The pilot of a small plane has died after crashing into a neighborhood in Bermuda Dunes Saturday afternoon.
The coroner's office identified the pilot as James Wallace, 83, of Palm Desert. He was pronounced dead at Desert Medical Center in Palm Springs Saturday evening.
Now, friends and family of Wallace are mourning his passing and holding on to his legacy. Wallace became a pilot so young, friends of Wallace said his mom was scared when she found out he got his license.
“He was a real pilot. He was just one of these guys that when you think of a pilot, you know, confident," said Wallace's friend of seven years, Frank Brabec.
Both men are members of the Experimental Aircraft Association Chapter 1116.
“Any given weekend, and in the morning, I could hear his plane rumbling up the taxiway, and it was very distinctive, so I could tell it was him," said Brabec. "So he would come and he'd flip his plane around, and we'd sit at this table and talk about anything. Mostly about his kids that are pilots. He was just so so proud of them.”
Now, that same table served as a gathering place for those who knew Wallace to remember his legacy. Part of that legacy was constantly sharing his love for flying through the Young Eagle Rallies, which is a program that takes kids interested in aviation on a flight for no charge.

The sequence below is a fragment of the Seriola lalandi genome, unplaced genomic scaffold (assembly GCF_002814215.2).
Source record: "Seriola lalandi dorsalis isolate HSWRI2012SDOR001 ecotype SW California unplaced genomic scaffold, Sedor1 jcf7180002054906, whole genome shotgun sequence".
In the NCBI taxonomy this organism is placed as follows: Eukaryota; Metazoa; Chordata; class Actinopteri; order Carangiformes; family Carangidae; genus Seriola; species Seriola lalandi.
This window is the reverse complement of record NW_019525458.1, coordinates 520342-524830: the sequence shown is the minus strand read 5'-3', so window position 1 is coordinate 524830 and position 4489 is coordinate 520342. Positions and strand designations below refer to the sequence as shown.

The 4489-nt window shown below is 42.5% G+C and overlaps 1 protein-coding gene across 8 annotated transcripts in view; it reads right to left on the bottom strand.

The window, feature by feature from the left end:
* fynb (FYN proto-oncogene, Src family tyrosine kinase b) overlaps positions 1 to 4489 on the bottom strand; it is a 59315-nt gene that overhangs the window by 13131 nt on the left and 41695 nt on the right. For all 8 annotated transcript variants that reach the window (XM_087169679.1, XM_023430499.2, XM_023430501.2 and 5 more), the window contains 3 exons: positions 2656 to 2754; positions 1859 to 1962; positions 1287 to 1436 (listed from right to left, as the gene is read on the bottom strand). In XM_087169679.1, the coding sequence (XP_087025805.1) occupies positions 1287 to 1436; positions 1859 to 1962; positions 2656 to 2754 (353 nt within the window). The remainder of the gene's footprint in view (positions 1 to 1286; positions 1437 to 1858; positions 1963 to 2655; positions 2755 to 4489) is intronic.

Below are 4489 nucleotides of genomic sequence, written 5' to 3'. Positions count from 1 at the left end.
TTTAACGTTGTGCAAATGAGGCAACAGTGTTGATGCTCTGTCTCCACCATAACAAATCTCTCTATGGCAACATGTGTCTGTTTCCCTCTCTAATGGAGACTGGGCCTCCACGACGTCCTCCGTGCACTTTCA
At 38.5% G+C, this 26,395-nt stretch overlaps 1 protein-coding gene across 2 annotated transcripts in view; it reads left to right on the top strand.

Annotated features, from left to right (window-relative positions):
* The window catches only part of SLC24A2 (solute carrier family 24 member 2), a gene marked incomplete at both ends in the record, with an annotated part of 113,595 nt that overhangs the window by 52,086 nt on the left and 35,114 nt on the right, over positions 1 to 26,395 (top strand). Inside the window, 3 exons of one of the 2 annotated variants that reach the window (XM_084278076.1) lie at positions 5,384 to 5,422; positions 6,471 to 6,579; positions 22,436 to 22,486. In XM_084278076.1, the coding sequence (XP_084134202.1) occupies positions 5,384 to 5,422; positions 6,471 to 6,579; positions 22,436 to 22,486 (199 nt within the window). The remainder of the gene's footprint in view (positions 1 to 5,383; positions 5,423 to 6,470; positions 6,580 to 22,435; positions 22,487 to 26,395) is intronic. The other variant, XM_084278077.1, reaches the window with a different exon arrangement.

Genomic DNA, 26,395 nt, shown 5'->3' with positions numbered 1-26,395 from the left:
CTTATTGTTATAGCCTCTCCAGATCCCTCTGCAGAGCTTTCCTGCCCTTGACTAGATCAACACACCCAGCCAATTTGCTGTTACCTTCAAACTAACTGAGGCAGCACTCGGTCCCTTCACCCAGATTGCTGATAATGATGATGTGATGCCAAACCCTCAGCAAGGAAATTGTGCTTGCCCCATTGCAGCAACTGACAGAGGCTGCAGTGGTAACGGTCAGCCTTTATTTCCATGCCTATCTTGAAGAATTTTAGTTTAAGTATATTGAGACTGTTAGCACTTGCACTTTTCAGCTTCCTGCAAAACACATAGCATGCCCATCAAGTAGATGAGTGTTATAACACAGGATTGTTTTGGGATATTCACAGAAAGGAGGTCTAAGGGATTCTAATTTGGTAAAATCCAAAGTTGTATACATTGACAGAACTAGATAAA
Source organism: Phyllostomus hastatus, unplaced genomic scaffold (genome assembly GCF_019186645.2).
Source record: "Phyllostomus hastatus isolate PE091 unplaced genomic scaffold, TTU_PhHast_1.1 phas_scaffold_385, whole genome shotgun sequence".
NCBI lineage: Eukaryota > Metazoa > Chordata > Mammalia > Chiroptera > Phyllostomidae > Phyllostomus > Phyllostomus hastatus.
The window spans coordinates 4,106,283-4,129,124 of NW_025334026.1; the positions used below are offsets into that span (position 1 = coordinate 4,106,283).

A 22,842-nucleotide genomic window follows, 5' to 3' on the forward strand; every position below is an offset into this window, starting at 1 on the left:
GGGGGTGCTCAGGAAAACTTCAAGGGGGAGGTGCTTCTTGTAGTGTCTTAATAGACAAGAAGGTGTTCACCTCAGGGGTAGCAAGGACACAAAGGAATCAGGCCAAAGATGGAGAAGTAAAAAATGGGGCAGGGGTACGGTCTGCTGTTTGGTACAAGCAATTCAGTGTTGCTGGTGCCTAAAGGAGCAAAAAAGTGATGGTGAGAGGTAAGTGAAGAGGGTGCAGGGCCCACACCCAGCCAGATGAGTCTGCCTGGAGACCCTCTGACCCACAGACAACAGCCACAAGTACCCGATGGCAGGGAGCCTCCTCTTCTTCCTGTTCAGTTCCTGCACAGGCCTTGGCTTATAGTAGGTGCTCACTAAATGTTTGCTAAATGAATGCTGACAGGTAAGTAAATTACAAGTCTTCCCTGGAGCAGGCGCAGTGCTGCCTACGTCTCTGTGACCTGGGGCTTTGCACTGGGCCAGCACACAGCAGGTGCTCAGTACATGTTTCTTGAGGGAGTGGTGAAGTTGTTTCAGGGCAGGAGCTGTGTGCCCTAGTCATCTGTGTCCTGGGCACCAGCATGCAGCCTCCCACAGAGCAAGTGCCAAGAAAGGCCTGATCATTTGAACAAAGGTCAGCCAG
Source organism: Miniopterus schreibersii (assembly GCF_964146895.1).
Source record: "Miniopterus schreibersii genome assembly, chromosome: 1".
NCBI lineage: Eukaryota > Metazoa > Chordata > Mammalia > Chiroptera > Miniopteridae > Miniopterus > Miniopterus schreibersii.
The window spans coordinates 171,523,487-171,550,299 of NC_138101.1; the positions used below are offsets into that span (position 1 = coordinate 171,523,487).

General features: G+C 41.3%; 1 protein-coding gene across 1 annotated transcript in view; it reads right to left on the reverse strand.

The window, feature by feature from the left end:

“Who knows how many of those kids that he flew those Young Eagle flights for went on to be pilots. We'll probably never know," said Brabec.
Elizabeth Witte met Wallace through the same chapter as Brabec.
“As a plane crash survivor, it was hard," said Witte. "You know you ask questions, why wasn't it me? Or why did he have to go? And it's tough to have to think about.”
Witte only knew him for a short time but was left with a lasting impact.
“When I look at him, that's like, that's who I want to be at 83," said Witte. "You know, it's just I want to be that person who's smiling and still has his plane who's like- I would say, the plane was the love of his life.” (17:51)
A man who bravely risked it all for the love of living life at full throttle.
“He absolutely loved it and I think I can be pretty confident in saying this, and that if I were to ask him right now if he were to go in this way, that he'd be okay with that," said Brabec.
Wallace had plans to see his granddaughter graduate as a pilot from Embry Riddle Aeronautical University next weekend.
As of now, the cause of the plane crash is still under investigation.